Governor Of New York Promotes School Privatization

Public and private refer to two different things. Public and private are antonyms. Public refers to everyone, the common good, non-rivalry, inclusion, broad accessibility, transparency, and more. Private means that something is not for everyone, it is not for the common good, it is exclusive. Private can also mean confidential, secret, off the record, or privileged. Neoliberals regularly blur the critical distinction between public and private for self-serving reasons.

One of the key features of privatization is that it shifts money and authority away from the public sector and into the hands of narrow private interests. In this way, privatization restricts and weakens the public while enriching and empowering narrow private interests. This is often done under the veneer of high ideals to fool the gullible. It is presented as a good thing, as a “win-win” for everyone. This disinformation is best captured in the notion of public-private “partnerships.”

In two major pro-privatization moves, Governor Kathy Hochul of New York State recently announced that more public funds will be funneled to privately-operated charter schools in New York City. She also empowered the Mayor of New York City to continue to exercise mayoral control of New York City schools for four more years. Eric Adams, a retired police officer, became the mayor of New York City on January 1, 2022.

Hochul nonchalantly repeated worn-out pretexts for sending more public money to privately-operated charter schools. This included throwing around words like “innovate” and “educational options,” which are straight out of the school privatization neoliberal playbook. Hochul seems to be unaware of the extensive research on the many problems in the crisis-prone charter school sector, as well as all the serious problems associated with government takeovers of public school systems.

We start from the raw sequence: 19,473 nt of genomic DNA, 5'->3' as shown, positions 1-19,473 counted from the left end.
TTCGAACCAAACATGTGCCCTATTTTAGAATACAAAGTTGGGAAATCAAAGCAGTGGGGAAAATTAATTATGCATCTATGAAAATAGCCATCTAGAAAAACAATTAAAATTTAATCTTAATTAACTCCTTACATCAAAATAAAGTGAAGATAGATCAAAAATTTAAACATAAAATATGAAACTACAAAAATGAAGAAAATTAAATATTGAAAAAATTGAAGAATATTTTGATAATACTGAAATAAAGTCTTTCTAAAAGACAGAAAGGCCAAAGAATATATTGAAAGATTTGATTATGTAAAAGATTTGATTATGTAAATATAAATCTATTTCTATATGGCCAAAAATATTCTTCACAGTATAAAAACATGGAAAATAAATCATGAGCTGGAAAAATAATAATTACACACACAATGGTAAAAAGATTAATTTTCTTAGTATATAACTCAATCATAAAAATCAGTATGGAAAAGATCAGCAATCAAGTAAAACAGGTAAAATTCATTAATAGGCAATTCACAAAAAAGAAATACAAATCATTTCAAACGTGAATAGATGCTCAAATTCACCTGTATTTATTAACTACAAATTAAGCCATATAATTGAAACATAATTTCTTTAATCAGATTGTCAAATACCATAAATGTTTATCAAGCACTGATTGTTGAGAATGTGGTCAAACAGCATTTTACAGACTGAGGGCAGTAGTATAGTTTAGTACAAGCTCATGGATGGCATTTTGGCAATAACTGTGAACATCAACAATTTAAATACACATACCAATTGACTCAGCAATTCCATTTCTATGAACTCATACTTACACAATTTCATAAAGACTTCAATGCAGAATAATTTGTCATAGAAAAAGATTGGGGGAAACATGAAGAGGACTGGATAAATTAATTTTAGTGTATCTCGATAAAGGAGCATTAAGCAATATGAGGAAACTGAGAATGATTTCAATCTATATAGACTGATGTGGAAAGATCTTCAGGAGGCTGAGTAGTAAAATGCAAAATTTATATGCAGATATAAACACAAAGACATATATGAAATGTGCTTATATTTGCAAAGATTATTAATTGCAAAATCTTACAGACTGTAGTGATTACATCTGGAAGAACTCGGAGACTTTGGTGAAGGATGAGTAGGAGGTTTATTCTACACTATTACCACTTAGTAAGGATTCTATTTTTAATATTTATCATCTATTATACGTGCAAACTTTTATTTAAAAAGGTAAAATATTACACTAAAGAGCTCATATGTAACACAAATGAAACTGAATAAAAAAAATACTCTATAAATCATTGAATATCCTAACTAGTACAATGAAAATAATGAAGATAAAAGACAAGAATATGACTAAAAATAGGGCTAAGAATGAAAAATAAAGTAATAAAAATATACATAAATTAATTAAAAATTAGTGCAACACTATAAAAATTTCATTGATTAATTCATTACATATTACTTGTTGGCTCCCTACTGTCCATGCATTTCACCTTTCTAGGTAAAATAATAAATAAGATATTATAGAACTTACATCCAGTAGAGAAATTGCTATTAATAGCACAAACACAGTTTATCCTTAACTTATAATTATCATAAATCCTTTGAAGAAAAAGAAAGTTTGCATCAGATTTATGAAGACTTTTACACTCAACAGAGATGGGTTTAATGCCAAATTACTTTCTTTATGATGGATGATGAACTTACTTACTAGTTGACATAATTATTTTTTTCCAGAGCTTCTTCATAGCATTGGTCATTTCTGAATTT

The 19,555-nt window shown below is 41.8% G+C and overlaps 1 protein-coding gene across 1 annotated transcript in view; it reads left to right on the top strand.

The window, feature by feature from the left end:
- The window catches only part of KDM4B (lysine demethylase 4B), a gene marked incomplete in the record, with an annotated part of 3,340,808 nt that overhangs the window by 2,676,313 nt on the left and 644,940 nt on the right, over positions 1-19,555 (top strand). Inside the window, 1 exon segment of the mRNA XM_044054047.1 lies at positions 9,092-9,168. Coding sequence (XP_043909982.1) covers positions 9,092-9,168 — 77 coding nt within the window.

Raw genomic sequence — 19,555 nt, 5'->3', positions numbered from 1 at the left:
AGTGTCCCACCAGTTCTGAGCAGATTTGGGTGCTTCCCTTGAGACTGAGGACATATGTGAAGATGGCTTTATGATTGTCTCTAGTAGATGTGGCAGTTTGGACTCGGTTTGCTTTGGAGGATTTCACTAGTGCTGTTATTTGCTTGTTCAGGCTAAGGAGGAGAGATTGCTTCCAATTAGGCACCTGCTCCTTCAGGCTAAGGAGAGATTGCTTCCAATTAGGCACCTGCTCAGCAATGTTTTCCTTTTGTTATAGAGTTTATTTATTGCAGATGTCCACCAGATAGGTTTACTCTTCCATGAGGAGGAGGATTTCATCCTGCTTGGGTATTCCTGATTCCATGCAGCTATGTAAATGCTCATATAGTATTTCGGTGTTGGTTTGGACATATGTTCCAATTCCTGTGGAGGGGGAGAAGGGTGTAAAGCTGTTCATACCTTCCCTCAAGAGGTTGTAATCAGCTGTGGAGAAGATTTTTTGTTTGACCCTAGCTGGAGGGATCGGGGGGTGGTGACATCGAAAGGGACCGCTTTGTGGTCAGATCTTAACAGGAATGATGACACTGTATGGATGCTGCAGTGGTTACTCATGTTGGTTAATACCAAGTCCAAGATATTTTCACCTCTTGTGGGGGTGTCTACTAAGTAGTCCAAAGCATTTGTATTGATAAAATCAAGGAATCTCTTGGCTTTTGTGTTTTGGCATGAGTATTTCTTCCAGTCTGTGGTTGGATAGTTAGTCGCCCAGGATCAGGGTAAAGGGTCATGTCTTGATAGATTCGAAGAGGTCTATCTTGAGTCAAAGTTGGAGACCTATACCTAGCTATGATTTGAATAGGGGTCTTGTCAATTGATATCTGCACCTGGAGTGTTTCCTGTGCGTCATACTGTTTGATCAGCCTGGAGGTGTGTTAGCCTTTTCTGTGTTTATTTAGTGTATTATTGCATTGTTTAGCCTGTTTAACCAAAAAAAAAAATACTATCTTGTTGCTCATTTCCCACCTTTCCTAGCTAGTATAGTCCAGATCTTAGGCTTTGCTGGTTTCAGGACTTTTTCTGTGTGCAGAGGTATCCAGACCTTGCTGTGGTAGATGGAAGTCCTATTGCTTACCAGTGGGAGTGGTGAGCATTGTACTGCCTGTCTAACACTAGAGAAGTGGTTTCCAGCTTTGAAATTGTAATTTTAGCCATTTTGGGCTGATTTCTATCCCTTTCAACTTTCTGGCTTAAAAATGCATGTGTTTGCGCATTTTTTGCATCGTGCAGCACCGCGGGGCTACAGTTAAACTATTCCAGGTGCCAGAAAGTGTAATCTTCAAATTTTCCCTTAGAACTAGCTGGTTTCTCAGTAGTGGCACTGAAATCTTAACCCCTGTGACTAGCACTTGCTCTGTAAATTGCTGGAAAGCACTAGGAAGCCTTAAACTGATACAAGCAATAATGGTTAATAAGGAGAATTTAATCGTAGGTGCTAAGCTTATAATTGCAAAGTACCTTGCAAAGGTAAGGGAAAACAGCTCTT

Thousands of students, teachers, parents, and education advocates in New York City and across New York State more broadly have been opposing charter schools and mayoral control of public schools for years. Their efforts and determination are relentless. The public does not support more anti-democratic arrangements and the gutting of public schools to enrich narrow private interests.

Research and experience show that government takeovers of public school districts generally make everything worse. Their main benefit is for the rich who use mayoral control to restrict democracy and engage in neoliberal restructuring of public schools in the name of “improving schools,” which usually means creating more charter schools. For their part, charter schools, which are intensely segregated in New York City, have wreaked havoc on public schools while enriching major owners of capital. No amount of disinformation about increasing charter schools “to give parents choices” can cover up these harsh realities.

Even more disturbing is the prospect of Governor Hochul raising the cap (limit) on the number of privately-operated charter schools than can operate in New York City. This will further degrade everything while funneling more public money into private hands. It will not serve public schools and the public interest in any way.

Currently, there are about 270 privately-operated charter schools in New York City. The cap on charter schools in the City has been frozen for several years. Statewide, the charter school cap is set at 460. New York State passed its charter school law in 1998.

For extensive data on poor academic performance in charter schools across the country, see Thousands of Charter Schools Perform Poorly (2019) and Widespread Poor Performance Persists in Charter Schools (2019). It should also be noted that many charter schools have inflated student waiting lists, which makes it look like charter schools are in greater demand than they actually are.

School privatization in its many forms is a top-down neoliberal strategy, not a grass-roots pro-social phenomenon. The main way to improve education in New York City is to stop the flow of all public funds to charter schools and return control of public schools to the public. Private interests have no valid or legitimate claim to public funds, facilities, or authority.

Shawgi Tell is author of the book Charter School Report Card. He can be reached at Read other articles by Shawgi.